NURS 350 Assignment quantitative versus qualitative research designs

NURS 350 Assignment quantitative versus qualitative research designs
NURS 350 Assignment quantitative versus qualitative research designs
 
Compare and contrast quantitative versus qualitative research designs. Provide an example of each and explain why your examples meet the criteria for these designs.
The differences between quantitative and qualitative research
NURS 350 quantitative versus qualitative research designs
Quantitative and qualitative research use different research methods to collect and analyze data, and they allow you to answer different kinds of research questions.

Qualitative vs. quantitative research

Quantitative research
Qualitative Research

Focuses on testing theories and hypotheses
Focuses on exploring ideas and formulating a theory or hypothesis

Analyzed through math and statistical analysis
Analyzed by summarizing, categorizing and interpreting

Mainly expressed in numbers, graphs and tables
Mainly expressed in words

Requires many respondents
Requires few respondents

Closed (multiple choice) questions
Open-ended questions

Key terms: testing, measurement, objectivity, replicability
Key terms: understanding, context, complexity, subjectivity

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Data collection methods
Quantitative and qualitative data can be collected using various methods. It is important to use a data collection method that will help answer your research question(s).
Many data collection methods can be either qualitative or quantitative. For example, in surveys, observations or case studies, your data can be represented as numbers (e.g. using rating scales or counting frequencies) or as words (e.g. with open-ended questions or descriptions of what you observe).
However, some methods are more commonly used in one type or the other.
Quantitative data collection methods

Surveys: List of closed or multiple choice questions that is distributed to a sample (online, in person, or over the phone).
Experiments: Situation in which variables are controlled and manipulated to establish cause-and-effect relationships.
Observations: Observing subjects in a natural environment where variables can’t be controlled.

Qualitative data collection methods

Interviews: Asking open-ended questions verbally to respondents.
Focus groups: Discussion among a group of people about a topic to gather opinions that can be used for further research.
Ethnography: Participating in a community or organization for an extended period of time to closely observe culture and behavior.
Literature review: Survey of published works by other authors.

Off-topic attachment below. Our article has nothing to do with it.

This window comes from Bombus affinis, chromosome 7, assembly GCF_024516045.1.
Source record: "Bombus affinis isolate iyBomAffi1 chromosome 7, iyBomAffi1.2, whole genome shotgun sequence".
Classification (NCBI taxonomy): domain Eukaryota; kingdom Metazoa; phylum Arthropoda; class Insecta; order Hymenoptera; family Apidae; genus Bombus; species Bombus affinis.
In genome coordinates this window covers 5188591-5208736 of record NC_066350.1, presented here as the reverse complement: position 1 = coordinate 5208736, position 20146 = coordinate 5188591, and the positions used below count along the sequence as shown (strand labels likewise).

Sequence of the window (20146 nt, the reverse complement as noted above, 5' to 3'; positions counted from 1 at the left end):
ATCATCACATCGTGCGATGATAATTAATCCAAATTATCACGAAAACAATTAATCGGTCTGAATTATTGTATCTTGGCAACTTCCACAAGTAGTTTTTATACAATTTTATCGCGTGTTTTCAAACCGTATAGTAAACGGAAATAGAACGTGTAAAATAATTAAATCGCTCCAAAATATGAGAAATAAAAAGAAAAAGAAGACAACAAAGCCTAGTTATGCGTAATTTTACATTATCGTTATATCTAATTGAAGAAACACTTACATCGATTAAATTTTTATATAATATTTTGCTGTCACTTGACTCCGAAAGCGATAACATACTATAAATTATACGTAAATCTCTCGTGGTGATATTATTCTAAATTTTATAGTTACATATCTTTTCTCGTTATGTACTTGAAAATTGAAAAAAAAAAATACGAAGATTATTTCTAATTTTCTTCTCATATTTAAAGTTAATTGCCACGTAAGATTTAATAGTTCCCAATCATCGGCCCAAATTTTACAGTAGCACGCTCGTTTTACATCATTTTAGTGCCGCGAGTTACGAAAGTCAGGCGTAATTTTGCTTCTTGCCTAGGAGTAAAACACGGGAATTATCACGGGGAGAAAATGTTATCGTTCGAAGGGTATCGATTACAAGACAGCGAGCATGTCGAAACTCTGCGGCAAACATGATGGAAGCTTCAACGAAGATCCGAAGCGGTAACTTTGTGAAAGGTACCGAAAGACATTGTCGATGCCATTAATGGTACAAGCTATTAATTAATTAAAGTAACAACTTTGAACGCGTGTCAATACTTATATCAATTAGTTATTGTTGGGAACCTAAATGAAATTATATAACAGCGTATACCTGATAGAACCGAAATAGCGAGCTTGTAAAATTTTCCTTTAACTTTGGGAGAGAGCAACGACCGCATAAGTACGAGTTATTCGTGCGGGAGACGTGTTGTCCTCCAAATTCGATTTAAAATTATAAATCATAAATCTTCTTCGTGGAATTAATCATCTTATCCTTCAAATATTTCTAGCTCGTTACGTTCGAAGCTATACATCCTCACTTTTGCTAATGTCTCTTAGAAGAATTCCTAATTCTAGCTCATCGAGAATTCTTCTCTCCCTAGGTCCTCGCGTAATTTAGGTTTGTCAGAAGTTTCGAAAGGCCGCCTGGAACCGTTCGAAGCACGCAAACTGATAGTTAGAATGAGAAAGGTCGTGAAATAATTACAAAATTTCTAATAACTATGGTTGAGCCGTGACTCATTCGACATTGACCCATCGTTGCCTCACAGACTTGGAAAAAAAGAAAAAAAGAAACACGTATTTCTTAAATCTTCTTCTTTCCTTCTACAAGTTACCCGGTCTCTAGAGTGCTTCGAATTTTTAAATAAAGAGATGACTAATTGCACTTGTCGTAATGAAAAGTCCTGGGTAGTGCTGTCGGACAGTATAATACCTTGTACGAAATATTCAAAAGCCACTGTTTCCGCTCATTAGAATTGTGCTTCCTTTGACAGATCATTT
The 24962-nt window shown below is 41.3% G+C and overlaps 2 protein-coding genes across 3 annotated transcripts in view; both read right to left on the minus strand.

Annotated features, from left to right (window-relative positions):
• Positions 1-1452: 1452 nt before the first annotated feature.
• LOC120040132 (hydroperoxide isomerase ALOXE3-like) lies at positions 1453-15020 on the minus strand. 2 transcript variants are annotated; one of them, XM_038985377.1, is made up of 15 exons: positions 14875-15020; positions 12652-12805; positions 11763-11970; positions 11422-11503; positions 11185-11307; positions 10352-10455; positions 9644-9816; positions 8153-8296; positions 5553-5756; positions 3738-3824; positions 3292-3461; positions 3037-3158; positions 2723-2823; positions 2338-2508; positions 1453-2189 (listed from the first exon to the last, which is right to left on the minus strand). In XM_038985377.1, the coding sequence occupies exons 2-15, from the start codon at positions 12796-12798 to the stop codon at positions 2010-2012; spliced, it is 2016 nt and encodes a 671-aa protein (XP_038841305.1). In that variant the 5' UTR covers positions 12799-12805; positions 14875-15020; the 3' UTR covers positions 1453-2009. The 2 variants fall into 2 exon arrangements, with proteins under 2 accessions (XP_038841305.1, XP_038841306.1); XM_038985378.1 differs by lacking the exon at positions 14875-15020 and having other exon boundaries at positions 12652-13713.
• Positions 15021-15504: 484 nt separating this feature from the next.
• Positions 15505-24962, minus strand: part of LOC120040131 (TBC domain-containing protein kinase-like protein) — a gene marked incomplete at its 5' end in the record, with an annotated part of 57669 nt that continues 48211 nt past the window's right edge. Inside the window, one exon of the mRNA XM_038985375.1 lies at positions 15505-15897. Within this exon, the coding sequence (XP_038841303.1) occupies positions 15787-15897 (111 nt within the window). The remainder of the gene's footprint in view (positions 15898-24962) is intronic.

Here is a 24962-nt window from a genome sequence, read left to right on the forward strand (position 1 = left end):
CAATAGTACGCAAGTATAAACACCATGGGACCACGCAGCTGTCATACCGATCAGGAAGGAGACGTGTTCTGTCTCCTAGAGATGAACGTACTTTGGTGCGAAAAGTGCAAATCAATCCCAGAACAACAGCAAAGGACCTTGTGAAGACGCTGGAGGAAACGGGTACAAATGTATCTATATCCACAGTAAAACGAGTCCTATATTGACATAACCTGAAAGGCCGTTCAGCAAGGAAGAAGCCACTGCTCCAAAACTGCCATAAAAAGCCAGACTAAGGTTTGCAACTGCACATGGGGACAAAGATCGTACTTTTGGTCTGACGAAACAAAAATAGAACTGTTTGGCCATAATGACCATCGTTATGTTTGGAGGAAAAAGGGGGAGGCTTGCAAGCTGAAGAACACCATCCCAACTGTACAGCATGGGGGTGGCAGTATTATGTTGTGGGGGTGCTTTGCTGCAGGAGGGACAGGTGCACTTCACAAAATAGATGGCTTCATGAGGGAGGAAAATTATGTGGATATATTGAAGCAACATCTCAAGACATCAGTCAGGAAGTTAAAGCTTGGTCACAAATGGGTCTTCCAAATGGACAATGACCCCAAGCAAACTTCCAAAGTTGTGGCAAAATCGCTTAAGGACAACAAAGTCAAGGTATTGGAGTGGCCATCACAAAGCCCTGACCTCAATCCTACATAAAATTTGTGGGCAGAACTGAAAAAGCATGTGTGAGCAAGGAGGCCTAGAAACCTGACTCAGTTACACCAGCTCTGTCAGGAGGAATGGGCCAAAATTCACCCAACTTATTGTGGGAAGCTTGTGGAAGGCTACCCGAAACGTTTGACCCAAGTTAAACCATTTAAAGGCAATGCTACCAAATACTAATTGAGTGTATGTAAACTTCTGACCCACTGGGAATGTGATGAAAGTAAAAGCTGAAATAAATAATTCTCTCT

When to use qualitative vs. quantitative research
A rule of thumb for deciding whether to use qualitative or quantitative data is:

Use quantitative research if you want to confirm or test something (a theory or hypothesis)
Use qualitative research if you want to understand something (concepts, thoughts, experiences)

For most research topics you can choose a qualitative, quantitative or mixed methods approach. Which type you choose depends on, among other things, whether you’re taking an inductive vs. deductive research approach; your research question(s); whether you’re doing experimental, correlational, or descriptive research; and practical considerations such as time, money, availability of data, and access to respondents.
Research questionHow satisfied are students with their studies?
Quantitative research approach
You survey 300 students at your university and ask them questions such as: “on a scale from 1-5, how satisfied are your with your professors?”
You can perform statistical analysis on the data and draw conclusions such as: “on average students rated their professors 4.4”.
Qualitative research approach
You conduct in-depth interviews with 15 students and ask them open-ended questions such as: “How satisfied are you with your studies?”, “What is the most positive aspect of your study program?” and “What can be done to improve the study program?”
Based on the answers you get you can ask follow-up questions to clarify things. You transcribe all interviews using transcription software and try to find commonalities and patterns.
Mixed methods approach
You conduct interviews to find out how satisfied students are with their studies. Through open-ended questions you learn things you never thought about before and gain new insights. Later, you use a survey to test these insights on a larger scale.
It’s also possible to start with a survey to find out the overall trends, followed by interviews to better understand the reasons behind the trends.
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